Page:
Five years have passed since the Syrian war began. Five years and several other numbers so high they sound almost abstract: 250,000 dead, 1 million wounded, 11 million displaced. These five years of a protracted conflict are the closest thing to a global war the 21st century has seen. What is Resolution 2554, and what are its chances of leading to a successful peace process?
European youths, by all standards, have it pretty good: born decades after the plague of war loosened its grip on the continent, they were bred in an era of relative material comfort, affordable education, and generally a high standard of living. So it’s only more puzzling when some choose to leave behind these comfortable lives for war, martyrdom or cold-blooded mass murder
Terrorism wages war on those who refuse to be subordinated to terror and hatred. Hate breeds hate, and fuels violence. We have to be ready to break that cycle. We have to keep our hearts open, even when tears choke our throats and fear threatens to take over our lives.
Why is Russia intervening in Syria? What is at stake for Moscow? When did the Russian intervention in Syria start? Get all the facts straight with this week’s infographic!
In May 2015, news broke that ISIS had gained control of Tadmor, a small desert town perhaps better known as Palmyra, the home of the Middle East’s most beautiful historical sites. While the unsurprising fate of Tadmor’s inhabitants at the hands of Daesh did not cause much of an outcry in the West, the capture of Palmyra ignited fears over what lay ahead for the invaluable 2,000-year-old ruins.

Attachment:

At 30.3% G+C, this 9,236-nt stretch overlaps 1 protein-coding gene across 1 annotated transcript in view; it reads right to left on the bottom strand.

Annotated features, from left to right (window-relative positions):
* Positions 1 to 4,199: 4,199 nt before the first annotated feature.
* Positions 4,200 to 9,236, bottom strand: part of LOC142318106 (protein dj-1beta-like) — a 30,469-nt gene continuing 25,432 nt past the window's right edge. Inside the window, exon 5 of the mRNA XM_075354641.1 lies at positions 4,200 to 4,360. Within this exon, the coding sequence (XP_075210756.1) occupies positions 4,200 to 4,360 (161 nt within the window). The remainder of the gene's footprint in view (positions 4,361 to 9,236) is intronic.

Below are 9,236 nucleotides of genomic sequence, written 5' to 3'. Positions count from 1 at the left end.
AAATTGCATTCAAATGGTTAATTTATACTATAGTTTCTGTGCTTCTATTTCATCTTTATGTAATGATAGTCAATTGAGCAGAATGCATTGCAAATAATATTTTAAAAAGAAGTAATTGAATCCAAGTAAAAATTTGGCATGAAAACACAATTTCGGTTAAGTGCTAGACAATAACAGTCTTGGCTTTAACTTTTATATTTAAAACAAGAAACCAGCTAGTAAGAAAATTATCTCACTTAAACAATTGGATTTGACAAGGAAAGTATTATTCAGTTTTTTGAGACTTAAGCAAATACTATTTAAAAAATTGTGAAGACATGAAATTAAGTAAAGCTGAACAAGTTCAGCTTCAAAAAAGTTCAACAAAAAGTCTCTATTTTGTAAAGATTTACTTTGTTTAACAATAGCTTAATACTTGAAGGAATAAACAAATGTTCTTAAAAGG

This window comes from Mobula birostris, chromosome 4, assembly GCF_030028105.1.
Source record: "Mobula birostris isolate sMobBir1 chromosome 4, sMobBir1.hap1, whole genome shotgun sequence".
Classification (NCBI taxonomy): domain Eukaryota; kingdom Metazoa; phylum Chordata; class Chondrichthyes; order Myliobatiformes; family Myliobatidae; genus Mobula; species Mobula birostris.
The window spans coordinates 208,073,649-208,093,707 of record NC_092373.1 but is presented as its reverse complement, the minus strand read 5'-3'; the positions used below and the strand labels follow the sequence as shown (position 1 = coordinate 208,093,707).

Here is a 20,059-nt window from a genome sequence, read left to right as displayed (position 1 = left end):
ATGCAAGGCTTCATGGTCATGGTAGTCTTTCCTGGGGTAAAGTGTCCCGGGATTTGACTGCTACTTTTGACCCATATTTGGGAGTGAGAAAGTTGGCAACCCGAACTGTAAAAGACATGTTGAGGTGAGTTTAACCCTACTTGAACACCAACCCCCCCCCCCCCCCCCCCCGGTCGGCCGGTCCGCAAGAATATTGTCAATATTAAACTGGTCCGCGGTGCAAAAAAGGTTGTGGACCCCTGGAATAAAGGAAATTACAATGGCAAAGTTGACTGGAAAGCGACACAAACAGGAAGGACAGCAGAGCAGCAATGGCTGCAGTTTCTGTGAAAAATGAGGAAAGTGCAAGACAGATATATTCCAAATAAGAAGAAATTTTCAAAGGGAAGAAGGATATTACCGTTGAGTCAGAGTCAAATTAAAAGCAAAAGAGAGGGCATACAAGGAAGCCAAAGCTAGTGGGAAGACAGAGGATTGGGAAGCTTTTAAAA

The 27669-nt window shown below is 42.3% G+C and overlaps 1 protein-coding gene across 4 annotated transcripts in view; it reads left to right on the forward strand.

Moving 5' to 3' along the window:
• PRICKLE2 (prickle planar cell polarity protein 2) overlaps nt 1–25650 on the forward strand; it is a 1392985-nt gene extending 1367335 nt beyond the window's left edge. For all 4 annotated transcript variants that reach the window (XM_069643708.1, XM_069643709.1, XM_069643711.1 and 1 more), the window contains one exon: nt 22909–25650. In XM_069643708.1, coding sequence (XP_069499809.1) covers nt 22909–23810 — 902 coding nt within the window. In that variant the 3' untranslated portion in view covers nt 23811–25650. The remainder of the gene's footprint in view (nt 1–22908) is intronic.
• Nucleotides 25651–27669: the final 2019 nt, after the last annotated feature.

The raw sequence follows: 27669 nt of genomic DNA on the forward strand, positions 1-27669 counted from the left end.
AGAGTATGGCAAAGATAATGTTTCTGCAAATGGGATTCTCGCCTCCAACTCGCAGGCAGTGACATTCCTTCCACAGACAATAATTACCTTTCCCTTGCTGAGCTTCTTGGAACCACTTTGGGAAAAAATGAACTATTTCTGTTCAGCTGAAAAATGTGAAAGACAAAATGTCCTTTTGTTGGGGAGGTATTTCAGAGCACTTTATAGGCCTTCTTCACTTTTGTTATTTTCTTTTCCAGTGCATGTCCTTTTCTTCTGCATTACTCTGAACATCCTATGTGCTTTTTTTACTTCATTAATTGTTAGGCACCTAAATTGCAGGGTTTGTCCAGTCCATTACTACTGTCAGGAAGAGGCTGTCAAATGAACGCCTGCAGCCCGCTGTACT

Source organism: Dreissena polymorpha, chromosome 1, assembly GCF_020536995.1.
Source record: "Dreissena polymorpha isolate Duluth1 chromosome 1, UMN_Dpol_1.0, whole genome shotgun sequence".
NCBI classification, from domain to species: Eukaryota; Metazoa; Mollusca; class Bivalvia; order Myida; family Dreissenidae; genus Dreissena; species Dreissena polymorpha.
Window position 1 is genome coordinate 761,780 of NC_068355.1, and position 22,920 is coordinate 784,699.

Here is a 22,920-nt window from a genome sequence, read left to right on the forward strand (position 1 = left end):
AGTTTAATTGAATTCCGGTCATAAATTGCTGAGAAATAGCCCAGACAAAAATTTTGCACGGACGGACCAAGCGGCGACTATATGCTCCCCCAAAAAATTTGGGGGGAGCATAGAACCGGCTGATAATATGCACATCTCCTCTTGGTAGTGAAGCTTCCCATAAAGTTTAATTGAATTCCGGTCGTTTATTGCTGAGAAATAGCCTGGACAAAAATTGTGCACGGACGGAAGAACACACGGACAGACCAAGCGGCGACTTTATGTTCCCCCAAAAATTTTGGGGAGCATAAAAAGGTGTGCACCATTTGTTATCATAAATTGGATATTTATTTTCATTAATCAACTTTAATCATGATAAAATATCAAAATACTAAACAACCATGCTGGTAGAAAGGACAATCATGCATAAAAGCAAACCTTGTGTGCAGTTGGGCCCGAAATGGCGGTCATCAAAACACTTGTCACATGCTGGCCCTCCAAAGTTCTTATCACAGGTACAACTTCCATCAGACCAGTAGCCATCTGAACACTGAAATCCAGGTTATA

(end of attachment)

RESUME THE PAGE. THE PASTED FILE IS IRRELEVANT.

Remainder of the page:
This week in review: Love wins; Three separate terrorist attacks strike three continents; Reading Eudora Welty; and Kanye West being his ridiculous self.
On 15 March 2011, civil protests erupted in the Syrian cities of Aleppo and Daraa. Four years later, the unrest has turned into a seemingly endless war, causing the death of thousands, the exile of millions, and the rise to international fame of Daesh / ISIS. Faced with no other option, many Syrians have fled to neighboring countries; thus began the slow and steady trickle of refugees into Syria’s smallest neighbor, Lebanon.